With Apple Inc.’s stock suffering, investors are hoping for relief from the expected launch of a new iPhone in September.
Don’t count on it.
The initial impact of Apple’s AAPL, -3.58% expected September launch of an iPhone 6s and a 6s Plus may be the first step toward Apple’s first year-over-year decline in iPhone unit sales. And since the tech giant counts on the smartphone to drive the majority of its profit and revenue, any disappointment is bound to hurt its stock and fuel questions about whether the iPhone has peaked.
Apple will report its fiscal fourth quarter results in October, and the consensus on Wall Street, according to FactSet Research, is that the tech giant will report sales of 48 million iPhones in the final three months of its fiscal year. After selling 183.2 million smartphones to start the year, an annual total of 231 million iPhones sold would reflect a huge gain of 36.6% from the 169 million sold in the 2014 fiscal year; in 2014, iPhone sales gained less than 13%.
Hargreaves wrote that he expects iPhone sales to decline about 8% in fiscal 2016, mostly due to a tough comparison with those big sales gains in 2015, which were fueled in large part by China. Hargreaves is more pessimistic than the consensus analyst estimate, but big gains are not expected: FactSet reports that 31 analysts expect an average of 235 million iPhone unit sales in the 2016 fiscal year, which would be less than 2% growth from this year’s expected sales.
Reports suggest Apple’s next iPhone will launch sometime in September, with a Sept. 9 launch event date now bandied about, based on some leaked memos from carriers which appear to be planning on a Sept. 14 in-store sale date. Apple does not comment on unannounced products and it has not yet confirmed an event next month, but in the last three years, Apple has unveiled new iPhones during the first two weeks in September. It held an October launch event in 2011 for the iPhone 4s.
The expected iPhone 6s so far sounds mostly like an incremental update, which could lead fewer users to upgrade. Jordan Edelson, founder and chief executive of Appetizer Mobile, believes that the new iPhones will have the same chassis as the current iPhone 6 models, with more memory, a better 12-megapixel camera and battery life improvements.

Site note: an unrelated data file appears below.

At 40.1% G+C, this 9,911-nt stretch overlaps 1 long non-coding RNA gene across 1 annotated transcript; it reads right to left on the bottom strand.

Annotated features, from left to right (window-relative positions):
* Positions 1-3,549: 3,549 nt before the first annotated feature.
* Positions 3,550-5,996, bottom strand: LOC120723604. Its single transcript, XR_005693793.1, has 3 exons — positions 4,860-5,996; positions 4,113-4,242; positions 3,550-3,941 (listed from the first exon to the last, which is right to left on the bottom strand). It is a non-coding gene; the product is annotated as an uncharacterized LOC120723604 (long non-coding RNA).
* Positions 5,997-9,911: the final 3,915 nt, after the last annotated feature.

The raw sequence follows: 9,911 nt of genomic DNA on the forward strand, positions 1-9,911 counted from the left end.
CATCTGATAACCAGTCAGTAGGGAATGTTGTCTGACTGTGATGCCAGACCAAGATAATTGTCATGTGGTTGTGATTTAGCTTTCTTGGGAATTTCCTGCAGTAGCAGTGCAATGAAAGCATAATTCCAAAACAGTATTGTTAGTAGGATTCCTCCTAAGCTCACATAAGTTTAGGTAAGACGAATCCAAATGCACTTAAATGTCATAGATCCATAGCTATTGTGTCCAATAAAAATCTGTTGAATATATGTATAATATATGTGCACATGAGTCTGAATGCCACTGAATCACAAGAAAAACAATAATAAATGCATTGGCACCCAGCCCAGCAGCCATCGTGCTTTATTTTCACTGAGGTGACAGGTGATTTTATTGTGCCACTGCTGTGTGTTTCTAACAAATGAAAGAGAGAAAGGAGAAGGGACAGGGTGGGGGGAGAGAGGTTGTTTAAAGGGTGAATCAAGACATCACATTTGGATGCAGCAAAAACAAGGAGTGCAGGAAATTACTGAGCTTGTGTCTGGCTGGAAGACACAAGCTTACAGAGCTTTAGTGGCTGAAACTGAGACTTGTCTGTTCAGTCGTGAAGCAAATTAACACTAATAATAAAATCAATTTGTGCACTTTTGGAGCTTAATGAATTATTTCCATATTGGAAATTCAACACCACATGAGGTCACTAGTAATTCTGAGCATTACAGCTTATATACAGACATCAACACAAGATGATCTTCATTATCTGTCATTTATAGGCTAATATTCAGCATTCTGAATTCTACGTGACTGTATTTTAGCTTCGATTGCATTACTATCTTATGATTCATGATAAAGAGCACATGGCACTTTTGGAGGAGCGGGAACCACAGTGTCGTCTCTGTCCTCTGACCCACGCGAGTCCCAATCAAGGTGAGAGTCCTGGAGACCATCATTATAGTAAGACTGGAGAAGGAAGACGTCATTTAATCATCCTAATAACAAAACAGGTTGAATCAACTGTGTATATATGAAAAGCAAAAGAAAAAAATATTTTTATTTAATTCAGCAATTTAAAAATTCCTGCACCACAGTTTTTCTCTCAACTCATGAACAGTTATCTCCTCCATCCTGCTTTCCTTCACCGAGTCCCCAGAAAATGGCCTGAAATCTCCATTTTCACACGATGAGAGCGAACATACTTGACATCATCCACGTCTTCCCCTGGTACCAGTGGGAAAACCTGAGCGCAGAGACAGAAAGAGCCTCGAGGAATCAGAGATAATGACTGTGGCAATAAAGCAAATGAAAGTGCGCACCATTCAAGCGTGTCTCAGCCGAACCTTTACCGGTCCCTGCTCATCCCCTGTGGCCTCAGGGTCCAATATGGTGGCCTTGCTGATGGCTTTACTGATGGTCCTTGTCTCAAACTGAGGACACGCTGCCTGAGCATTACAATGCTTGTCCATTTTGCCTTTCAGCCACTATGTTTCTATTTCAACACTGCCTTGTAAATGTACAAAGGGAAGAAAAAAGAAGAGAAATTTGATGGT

“They are not changing the chassis/form factor that much,” he said.
He is also expecting Apple to add its Force Touch technology now in the Apple Watch, which lets users press more firmly on the screen to bring up additional controls. He is not expecting a tougher, scratch-resistant sapphire screen, nor the patented technology that makes the phone right itself when it is dropped.
“I think they will still do well, I just don’t think it will be strong as last year,” said Edelson, whose New York-based company is a mobile app development company. “I think some people will just wait and see and see if they can hold out until next year,” when Apple is expected to launch an iPhone 7.
Edelson believes iPhone sales “will be strong regardless, it will not be a flop by any means.”
A true flop isn’t necessary to freak out Apple investors, though. They are already in a nervous state, with the failure to disclose Apple Watch sales data leading many to believe it is underperforming Wall Street’s initial expectations. In addition, the iPad has not recovered from a decline in sales growth as customers upgrade less frequently than with iPhones, leading Apple to launce partnerships seeking corporate customers for the tablet as a way to fuel growth.
Piling on are some scary predictions from technical analysts, who analyze stocks based on trends and repeated patterns in trading charts.This week, some technical analysts noticed a bearish chart and predicted a pattern of a so-called “death cross” in Apple’s stock.
Wall Street has been enamored with Apple for years, and much of that love in recent years has come from the hot-selling iPhone, which grew at a compounded annual rate of nearly 100% in the full seven years since it was launched. It has been a huge cash generator that has added to Apple’s enormous cash pile and is fueling its hefty $200 billion cash return program this year to investors. In its fiscal third quarter, iPhone revenue of $31.4 billion was about 63% of its total revenue of $49.6 billion.
FactSet indicates revenue from the iPhone in fiscal 2016 is currently expected to be slightly lower compared with 2015, with expectations of $153.3 billion in iPhone revenue for next year, versus $153.8 billion expected for fiscal 2015. Apple’s total annual sales in fiscal 2016 are forecast to rise about 5% to $247.6 billion from estimates of $235.7 billion for 2015.
Whether or not those estimates ends up being too conservative, on target, or not conservative enough will depend a lot on how the iPhone fares. But the odds of Apple hitting double-digit growth in a potential off-year for the iPhone right now appear to be pretty low.
View the entire article at: http://www.marketwatch.com/story/dont-expect-iphone-6s-to-save-apple-2015-08-21